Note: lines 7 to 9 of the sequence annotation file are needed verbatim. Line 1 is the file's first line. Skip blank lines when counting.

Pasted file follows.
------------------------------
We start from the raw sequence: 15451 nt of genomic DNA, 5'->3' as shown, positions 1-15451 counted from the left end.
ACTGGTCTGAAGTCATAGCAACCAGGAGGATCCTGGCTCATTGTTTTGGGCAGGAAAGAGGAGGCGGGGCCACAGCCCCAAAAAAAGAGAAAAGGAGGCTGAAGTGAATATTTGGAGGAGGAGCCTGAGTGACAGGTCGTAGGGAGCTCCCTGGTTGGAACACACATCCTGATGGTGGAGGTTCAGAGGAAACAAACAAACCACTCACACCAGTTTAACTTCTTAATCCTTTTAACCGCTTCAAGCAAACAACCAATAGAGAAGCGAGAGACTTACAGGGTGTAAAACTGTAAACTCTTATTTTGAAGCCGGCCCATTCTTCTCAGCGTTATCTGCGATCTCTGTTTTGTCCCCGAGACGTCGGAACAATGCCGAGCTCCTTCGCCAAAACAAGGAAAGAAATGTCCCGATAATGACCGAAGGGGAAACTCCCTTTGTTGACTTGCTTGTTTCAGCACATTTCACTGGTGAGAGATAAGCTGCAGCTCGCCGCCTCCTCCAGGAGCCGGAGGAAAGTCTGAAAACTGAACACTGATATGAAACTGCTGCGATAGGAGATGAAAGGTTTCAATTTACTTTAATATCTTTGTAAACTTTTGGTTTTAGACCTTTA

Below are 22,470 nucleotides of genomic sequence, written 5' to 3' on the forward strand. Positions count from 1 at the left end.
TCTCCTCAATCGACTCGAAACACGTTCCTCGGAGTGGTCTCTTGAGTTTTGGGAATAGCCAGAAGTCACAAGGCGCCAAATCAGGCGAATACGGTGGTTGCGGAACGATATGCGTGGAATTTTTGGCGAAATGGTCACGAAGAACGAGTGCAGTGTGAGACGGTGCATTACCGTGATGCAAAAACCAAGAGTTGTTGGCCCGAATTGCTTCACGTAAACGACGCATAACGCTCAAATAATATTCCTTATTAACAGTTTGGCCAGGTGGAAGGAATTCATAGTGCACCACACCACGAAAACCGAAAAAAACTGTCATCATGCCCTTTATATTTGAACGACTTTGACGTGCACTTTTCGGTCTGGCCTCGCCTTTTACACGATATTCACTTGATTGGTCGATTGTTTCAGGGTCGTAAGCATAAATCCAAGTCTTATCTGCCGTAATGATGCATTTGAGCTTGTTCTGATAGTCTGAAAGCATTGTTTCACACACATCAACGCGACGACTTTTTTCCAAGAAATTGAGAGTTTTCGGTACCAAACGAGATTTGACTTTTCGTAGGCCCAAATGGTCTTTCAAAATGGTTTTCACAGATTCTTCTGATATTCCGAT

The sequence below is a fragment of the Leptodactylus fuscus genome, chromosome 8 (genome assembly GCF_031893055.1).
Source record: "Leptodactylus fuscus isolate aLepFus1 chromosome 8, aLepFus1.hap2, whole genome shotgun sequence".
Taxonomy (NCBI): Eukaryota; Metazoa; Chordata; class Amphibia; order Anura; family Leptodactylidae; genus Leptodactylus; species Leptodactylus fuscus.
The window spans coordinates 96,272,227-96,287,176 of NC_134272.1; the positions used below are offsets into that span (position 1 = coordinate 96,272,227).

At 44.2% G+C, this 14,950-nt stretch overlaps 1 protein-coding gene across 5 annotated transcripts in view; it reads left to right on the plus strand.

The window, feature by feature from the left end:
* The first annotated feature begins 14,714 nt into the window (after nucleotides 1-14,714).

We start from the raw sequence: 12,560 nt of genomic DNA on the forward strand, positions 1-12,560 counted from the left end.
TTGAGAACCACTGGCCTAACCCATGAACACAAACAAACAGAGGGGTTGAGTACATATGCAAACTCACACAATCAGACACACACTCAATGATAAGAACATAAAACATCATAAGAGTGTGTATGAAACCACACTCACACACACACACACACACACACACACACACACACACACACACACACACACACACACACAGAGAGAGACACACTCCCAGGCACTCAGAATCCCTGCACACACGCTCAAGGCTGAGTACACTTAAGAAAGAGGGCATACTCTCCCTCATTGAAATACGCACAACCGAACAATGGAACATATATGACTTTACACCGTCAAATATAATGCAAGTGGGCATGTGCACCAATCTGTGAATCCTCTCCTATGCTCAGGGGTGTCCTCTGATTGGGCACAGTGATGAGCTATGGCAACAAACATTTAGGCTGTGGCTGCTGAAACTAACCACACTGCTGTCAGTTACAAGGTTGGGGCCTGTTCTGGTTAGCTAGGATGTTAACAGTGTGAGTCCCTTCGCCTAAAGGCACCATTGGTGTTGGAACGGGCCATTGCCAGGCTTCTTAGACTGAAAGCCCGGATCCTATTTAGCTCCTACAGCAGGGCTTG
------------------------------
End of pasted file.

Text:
Taxonomy (NCBI): Eukaryota; Metazoa; Chordata; class Amphibia; order Anura; family Leptodactylidae; genus Leptodactylus; species Leptodactylus fuscus.
The window spans coordinates 96,272,227-96,287,176 of NC_134272.1; the positions used below are offsets into that span (position 1 = coordinate 96,272,227).

At 44.2% G+C, this 14,950-nt stretch overlaps 1 protein-coding gene across 5 annotated transcripts in view; it reads left to right on the plus strand.